However, achieving the progress needed to financially include people with physical disabilities is not the same as that of including people with mental health issues. Persons with psychosocial disabilities in Africa and in many other places in the world are, in the words of Nigerian healthcare advocate Ifesinanchi Sam-Emurwa, “doubly stigmatized” for having a disability and for that disability being a mental one.
And, to paraphrase remarks by Columbia University psychiatrist Dr. Evaristo Akerele, who spoke this past June at the only mental health session on psychosocial disabilities at the U.N. Conference of State Parties annual disability conference: The person with mental health issues is blamed for bringing what psychiatrists call depression, or anxiety, on themselves. Beliefs such as that God is upset with them, that drug use is to blame, that witchcraft is at work, are all common. In most places, the term “depression” is not culturally acceptable or even understood; there is not an accepted and shared nomenclature for describing mental suffering.
An interesting example of how this “double stigma” plays out also comes from Nigeria, in the financial services arena. The Central Bank of Nigeria recently earmarked US$20 million to financial service providers to make loans to persons with disabilities—a great step forward. But, it explicitly excluded persons with mental health disabilities as recipients of these loans.
So, what can be done to improve the situation? I want to suggest five of the biggest challenges we face and interventions that I believe we can undertake together to answer these challenges and improve the livelihood possibilities of persons with psychosocial disabilities. I hope this will form the beginning of an action plan.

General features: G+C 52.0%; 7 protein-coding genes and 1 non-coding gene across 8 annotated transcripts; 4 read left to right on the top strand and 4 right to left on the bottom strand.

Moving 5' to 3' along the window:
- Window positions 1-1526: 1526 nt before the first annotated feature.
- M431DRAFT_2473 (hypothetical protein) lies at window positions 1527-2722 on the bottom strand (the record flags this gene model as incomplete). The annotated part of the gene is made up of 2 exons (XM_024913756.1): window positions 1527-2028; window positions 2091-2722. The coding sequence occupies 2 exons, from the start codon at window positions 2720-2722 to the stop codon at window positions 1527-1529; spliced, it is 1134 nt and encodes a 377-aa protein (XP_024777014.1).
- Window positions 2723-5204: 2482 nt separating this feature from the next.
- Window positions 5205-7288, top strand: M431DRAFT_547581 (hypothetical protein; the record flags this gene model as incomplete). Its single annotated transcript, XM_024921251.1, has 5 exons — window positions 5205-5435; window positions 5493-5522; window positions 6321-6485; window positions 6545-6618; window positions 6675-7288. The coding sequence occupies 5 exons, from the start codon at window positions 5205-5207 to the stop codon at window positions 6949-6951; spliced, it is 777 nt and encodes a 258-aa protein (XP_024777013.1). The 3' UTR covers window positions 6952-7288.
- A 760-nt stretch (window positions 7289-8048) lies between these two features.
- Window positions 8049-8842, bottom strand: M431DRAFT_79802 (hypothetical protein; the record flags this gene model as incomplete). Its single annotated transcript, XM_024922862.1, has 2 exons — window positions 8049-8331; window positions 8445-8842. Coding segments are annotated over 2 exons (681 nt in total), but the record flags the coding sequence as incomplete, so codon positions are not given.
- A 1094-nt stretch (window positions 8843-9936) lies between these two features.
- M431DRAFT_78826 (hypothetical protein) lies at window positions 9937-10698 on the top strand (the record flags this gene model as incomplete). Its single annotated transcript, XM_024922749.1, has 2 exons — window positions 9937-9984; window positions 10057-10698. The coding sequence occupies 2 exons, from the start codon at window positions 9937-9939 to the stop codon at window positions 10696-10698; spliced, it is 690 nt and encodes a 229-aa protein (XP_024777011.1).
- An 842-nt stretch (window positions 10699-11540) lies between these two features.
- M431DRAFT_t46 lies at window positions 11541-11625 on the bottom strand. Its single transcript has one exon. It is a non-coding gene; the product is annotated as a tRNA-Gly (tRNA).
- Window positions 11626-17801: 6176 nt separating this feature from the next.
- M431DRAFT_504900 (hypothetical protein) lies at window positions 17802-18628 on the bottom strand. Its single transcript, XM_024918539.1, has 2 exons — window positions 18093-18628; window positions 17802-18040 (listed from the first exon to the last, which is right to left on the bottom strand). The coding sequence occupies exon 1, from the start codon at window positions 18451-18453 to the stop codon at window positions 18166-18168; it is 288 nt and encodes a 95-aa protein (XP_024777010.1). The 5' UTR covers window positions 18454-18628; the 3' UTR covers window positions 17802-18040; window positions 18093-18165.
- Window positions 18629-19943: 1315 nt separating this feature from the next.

Challenge 1: How can the staff of an MFI with no training in psychology even begin to identify clients with mental health issues if there are no common, agreed on terms of reference for describing distressed states of mind? How do we sensitize staff to work with this client segment?
It is relatively easy to determine a baseline of the numbers of persons with physical disabilities who are clients, by asking medically non-invasive questions (or just through observation) about their state of wellness. Unless a person with mental health issues self-discloses, it is impossible to know if they are suffering from a depressive, anxiety, or other disorder.
Intervention: Volunteers from the mental disability space, like attendees of these annual PCAF Conferences, can help financial service providers design survey questions that allow MFI staff to get a better count of current clients with mental health issues. These volunteers along with PTSD survivors themselves can help sensitize MFI staff on how to best reach out to persons with mental health disabilities. They can connect MFIs with community mental health leaders and, in particular, patient advocates. These learnings can then be incorporated into the Framework for Disability Inclusion so that a set of best practices can be developed and shared with MFIs from around the world.
Challenge 2: Access and support for basic capital and business training for persons with psychosocial disabilities is largely lacking.
Intervention: Connect PCAF graduates, and those of other mental health clinics that include business training, to microfinance providers, credit unions, self-help savings groups, and other providers offering group-based financial services as well as enterprise-building support to professionalize the business training and operations of the clinic patients. The natural intermediary to make first contact with the MFI or other provider might be the PCAF social worker, during their weekly or monthly follow-up outreach to former PCAF patients in their villages, homes, and workplaces.
Just as CFI identified two or three institutions in India that were eager to do a pilot to include persons with disabilities in their programs, we can work to identify two or three MFIs in the PCAF countries of Cambodia, Kenya, Liberia, and Uganda who want to be leaders in including persons with psychosocial disabilities in credit and/or savings groups. Success is promising here since a portion of PCAF livelihood trainings are done in groups, suggesting that the transition to group lending methodologies could prove to be quite natural and comfortable.